Thursday, December 18, 2014

End-of-the-season flashback

Tonight at the dinner table we were discussing the word "bitch," enlightening the boys to the fact that not only is it a bad word that somehow they already know, but it does have a much more simple and appropriate meaning, female dog. This came up, of course, after my husband spelled out b-i-t-c-h when our dog, Sophie, tried stealing food off of the counter. "Yes dear husband, so very funny, ha, ha, ha. I am going to give you some leeway, being drugged-up on painkillers after minor surgery." And, yes, S is doing well, just a wee bit loopy, tired and apparently missing the kid-filter.

After this conversation, we shared an example of how this word has been so misused over the years, that even when used correctly it can be easily misunderstood. And, this brings us to tonight's end-of-the-season flashback. 

When we lived in Pakistan, I worked part-time in the Consular Section. We had an American car in Pakistan (a country in which right-hand drive cars were the appropriate style). S and I would drive in to work together, then I would go home and come back for him in the evening. 

While driving in to pick-up S, my car would be surrounded by beggars at certain stop lights. I had learned the hard way to never give money to a person on the street, at least in Pakistan. Once I gave money to a tragic, sweet looking little boy from the car window. Only a few seconds later a bigger, older boy came and punched him and took the money I had just given. Organized gangs referred to as the beggar mafia were all too commonplace. It was unnerving, sad, and overwhelming.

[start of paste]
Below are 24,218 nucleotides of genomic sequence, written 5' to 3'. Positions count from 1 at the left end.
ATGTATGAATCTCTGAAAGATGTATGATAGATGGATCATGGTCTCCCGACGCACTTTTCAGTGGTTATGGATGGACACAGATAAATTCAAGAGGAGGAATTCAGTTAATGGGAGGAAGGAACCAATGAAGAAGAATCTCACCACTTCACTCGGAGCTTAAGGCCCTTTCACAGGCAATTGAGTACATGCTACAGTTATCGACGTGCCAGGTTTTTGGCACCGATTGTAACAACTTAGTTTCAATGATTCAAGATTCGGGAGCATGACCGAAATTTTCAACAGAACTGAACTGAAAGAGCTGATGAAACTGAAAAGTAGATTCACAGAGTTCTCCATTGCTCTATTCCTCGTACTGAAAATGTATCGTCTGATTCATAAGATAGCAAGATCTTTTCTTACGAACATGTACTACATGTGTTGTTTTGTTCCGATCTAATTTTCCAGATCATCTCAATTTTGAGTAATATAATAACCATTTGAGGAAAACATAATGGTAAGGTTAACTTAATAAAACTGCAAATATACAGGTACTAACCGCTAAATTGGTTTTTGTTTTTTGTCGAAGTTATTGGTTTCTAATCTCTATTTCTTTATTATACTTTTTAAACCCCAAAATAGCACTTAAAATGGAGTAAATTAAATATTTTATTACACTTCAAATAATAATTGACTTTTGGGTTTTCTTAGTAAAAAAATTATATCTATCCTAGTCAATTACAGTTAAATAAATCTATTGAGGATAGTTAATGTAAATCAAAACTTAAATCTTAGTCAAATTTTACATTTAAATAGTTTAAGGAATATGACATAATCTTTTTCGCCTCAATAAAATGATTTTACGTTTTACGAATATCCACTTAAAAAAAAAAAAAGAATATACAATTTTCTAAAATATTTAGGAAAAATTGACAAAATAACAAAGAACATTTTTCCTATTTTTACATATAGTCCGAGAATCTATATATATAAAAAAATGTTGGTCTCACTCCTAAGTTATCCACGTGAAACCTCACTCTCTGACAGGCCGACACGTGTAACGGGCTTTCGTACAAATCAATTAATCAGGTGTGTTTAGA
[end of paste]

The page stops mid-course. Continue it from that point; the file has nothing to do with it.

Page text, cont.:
Emma Lou was our beautiful, protective Belgian Malinois (or maybe Pakistani Shepherd or maybe wolf-dog, who knows) that we had adopted while living in Pakistan. And, by chance, one day I took her with me to pick-up S from work because she loved car rides and we thought it funny that it looked like our dog was driving the car. Lo and behold no beggars approached the car, even with a woman driving around alone. It was from this point forward that I learned two things, 1) give the money to reputable organizations that can truly help the kids and 2) take our dog with me in the car when driving alone to the Embassy. 

Our guards at the Embassy were a local guard force with limited English skills. Each time we would enter the Embassy, we would have to go through a car check at the security gate. The guards were friendly, professional and tried their best with English as I tried my best with Urdu. One day, Emma Lou and I pulled up to the security gate. The guard inspected my badge and then said, "bitch." Cue a stunned look on my face. Again, he said, "bitch." With me totally confused, he then pointed to Emma Lou and again said, "bitch?" "Oh yes, yes, she is."

And, so, in this flashback is our tribute to our beautiful Emma Lou. We still think about you and miss you girl. And, no boys, unlike your father who has the excuse of being in a medically induced stupor, you cannot go around calling our dog "bitch," just because she actually is one.

Emma Lou when we first adopted her

Emma Lou doing her impression of an Arctic Wolf in Bulgaira

Emma Lou in her later years, her black muzzle had turned gray.

1 comment:

Anonymous said...

I'll always miss Emma. I love you, Emma.